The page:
Shueb Salar, who has represented Mr Khan at public events, continued to post them after he started working for Mr Khan in the run-up to last year's General Election.
Among the messages Mr Salar posted on Twitter was 'advice to anyone who's looking to murder their girlfriend and get away with it LOL'. The acronym stands for laugh out loud.
Mr Khan arrives at City Hall with a CV including two ministerial jobs under Gordon Brown after he served as junior minister first at the Department for Communities and Local Government and then at the Department for Transport.
He has been an MP for more than a decade, representing the south London constituency of Tooting, and entered politics after a first career as a human rights lawyer - work which drew aggressive attacks from Zac Goldsmith throughout the campaign.
On the eve of the election, Mr Khan returned to the council estate where he grew up and tweeted: 'I'll be the council estate boy who fixes the Tory housing crisis.'
And explaining what he would offer London and what it had given him, Mr Khan said before the election: 'The Khan story is a London story.
'My grandparents left India to go to Pakistan. My parents left Pakistan to come to London.'
In the interview with The Economist, he continued: 'I will be in the first generation of Khans not to be an immigrant.
'London gave me and my family a chance to fulfil our potential: I went from a council estate to helping running a business to a transport minister attending cabinet.'
The Tories have come under fire - even from their own side - for running a 'racist' campaign against the new London mayor.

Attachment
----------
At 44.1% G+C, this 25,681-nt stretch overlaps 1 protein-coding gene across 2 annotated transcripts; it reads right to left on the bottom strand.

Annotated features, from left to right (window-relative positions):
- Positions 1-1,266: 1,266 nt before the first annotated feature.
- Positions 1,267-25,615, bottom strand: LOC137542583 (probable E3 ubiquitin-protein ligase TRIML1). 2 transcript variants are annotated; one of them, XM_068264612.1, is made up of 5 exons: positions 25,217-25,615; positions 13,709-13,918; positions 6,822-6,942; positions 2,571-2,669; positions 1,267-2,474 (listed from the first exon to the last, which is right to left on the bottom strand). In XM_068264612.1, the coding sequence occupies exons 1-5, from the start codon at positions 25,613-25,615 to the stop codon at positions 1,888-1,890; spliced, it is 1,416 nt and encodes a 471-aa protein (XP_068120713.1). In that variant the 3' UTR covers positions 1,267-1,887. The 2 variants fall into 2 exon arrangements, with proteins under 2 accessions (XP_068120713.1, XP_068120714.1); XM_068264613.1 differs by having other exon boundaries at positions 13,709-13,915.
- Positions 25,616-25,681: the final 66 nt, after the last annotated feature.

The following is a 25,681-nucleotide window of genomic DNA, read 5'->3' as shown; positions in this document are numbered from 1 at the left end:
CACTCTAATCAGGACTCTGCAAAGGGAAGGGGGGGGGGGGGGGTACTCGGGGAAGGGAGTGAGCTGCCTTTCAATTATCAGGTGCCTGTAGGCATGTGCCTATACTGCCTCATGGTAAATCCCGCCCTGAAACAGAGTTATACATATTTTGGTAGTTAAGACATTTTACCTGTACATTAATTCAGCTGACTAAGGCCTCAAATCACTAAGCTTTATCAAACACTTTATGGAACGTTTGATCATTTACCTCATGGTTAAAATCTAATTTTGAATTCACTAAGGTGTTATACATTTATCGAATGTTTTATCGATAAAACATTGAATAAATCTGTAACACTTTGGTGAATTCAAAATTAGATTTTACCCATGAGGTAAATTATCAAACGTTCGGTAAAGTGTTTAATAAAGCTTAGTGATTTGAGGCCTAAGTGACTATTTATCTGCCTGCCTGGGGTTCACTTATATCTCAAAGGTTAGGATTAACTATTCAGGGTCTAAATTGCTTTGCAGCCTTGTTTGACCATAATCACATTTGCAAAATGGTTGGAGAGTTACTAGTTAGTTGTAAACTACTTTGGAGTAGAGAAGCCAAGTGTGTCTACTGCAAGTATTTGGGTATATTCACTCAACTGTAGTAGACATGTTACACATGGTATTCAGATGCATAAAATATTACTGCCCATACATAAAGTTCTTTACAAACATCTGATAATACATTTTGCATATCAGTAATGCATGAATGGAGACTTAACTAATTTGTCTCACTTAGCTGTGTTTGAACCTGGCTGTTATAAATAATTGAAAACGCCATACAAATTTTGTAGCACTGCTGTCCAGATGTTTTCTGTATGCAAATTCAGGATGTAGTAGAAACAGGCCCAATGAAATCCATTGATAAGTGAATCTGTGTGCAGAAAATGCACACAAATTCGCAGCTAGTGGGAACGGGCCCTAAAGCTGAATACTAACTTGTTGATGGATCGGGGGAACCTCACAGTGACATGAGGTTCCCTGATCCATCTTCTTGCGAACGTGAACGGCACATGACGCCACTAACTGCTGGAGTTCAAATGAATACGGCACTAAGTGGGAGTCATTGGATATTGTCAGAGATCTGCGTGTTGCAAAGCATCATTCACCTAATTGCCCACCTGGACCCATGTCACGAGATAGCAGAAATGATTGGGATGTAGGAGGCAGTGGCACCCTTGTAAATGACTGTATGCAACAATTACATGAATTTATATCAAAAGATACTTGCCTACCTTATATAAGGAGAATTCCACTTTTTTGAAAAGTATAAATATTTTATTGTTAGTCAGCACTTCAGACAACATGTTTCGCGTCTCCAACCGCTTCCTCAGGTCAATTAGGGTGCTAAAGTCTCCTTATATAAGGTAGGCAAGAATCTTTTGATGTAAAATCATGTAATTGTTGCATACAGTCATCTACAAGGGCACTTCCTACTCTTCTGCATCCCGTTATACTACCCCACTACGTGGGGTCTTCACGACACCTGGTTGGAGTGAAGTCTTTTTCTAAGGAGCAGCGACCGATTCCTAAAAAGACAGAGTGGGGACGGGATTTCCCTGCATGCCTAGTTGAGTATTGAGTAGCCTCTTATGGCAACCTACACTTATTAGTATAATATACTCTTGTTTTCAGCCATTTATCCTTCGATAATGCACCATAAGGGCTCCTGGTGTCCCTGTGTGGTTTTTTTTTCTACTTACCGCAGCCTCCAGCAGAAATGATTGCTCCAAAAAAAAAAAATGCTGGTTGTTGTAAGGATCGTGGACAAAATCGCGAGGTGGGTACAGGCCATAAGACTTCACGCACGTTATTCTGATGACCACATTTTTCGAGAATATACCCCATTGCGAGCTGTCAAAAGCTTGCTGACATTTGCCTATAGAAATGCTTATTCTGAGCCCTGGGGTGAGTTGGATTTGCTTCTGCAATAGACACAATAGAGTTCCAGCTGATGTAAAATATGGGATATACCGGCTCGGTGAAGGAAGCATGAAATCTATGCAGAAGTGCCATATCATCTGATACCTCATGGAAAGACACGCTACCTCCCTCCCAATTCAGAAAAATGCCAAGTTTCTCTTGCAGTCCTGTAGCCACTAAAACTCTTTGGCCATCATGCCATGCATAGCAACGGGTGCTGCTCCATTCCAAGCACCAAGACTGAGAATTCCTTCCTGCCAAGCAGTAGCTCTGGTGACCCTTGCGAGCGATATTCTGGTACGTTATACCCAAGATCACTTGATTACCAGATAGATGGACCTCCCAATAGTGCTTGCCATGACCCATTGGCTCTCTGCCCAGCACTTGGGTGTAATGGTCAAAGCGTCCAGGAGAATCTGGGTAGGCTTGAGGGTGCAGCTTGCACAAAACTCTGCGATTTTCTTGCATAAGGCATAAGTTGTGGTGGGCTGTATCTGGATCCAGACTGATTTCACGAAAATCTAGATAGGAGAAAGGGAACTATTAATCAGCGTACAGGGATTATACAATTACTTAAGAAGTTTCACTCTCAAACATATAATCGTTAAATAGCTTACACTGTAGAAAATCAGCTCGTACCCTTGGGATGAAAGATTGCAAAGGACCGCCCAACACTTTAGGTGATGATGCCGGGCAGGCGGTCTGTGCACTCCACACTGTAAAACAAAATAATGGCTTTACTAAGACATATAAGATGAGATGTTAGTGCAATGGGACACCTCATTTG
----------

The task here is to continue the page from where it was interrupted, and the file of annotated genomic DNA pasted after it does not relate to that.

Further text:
Sadiq Khan suspended Shueb Salar (pictured) over a series of tweets in which he made reference to 'hoes', 'f***ing f****ts'
Radical: A youth holds up the 'black flag of global jihad' in the audience during Mr Khan's speech in 2009
Andrew Boff, the leader of the Conservative group on the London Assembly, has claimed the Tory campaign is one reason why Mr Khan was installed in City Hall today.
Communities Secretary Greg Clark insisted today he did not accept that Mr Goldsmith had run a racist campaign.
He told ITV: 'What you've seen over the last few weeks, not just in London but across the country, is very serious concerns about the people that have associated themselves with the Labour Party and the lack of a grip on the part of the Labour Party in dealing with that decisively.'
Mr Khan has vowed to be his own man in City Hall - insisting the most successful mayors have to be free of central party control.
He said: 'Where I agree with the Conservative government, I'll work closely with them to get the best deal possible. Similarly where I disagree with them, I'll put London's interests first.
'The same goes for the Labour Party leadership. In the cases where I agree with it, I'll work with it. I think Jeremy Corbyn is passionate about the housing crisis and reducing it.
'Where I disagree with him I will say so. '
Mr Khan traded on his personal story during the mayoral contest Tweeting hours before the polls opened from the council estate where he grew up
But his tweet prompted Labour's deputy leader to tease Mr Khan about how often he has told voters about what his dad did for a living